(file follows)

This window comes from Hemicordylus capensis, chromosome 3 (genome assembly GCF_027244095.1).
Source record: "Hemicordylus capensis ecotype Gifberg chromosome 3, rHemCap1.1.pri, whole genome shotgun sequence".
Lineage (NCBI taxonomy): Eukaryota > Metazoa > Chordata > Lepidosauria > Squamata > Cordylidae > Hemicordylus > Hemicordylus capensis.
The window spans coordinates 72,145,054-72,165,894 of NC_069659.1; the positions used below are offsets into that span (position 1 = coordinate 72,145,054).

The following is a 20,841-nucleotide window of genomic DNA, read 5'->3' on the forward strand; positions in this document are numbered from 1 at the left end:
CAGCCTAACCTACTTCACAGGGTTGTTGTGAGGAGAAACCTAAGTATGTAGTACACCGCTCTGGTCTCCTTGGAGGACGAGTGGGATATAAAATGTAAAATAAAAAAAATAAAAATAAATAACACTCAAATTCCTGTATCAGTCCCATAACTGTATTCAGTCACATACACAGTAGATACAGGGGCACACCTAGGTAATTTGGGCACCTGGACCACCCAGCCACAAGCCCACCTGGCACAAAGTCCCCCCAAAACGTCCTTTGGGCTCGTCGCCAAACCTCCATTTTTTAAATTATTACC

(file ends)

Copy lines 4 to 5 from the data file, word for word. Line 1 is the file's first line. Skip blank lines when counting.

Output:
The window spans coordinates 72,145,054-72,165,894 of NC_069659.1; the positions used below are offsets into that span (position 1 = coordinate 72,145,054).

The following is a 20,841-nucleotide window of genomic DNA, read 5'->3' on the forward strand; positions in this document are numbered from 1 at the left end: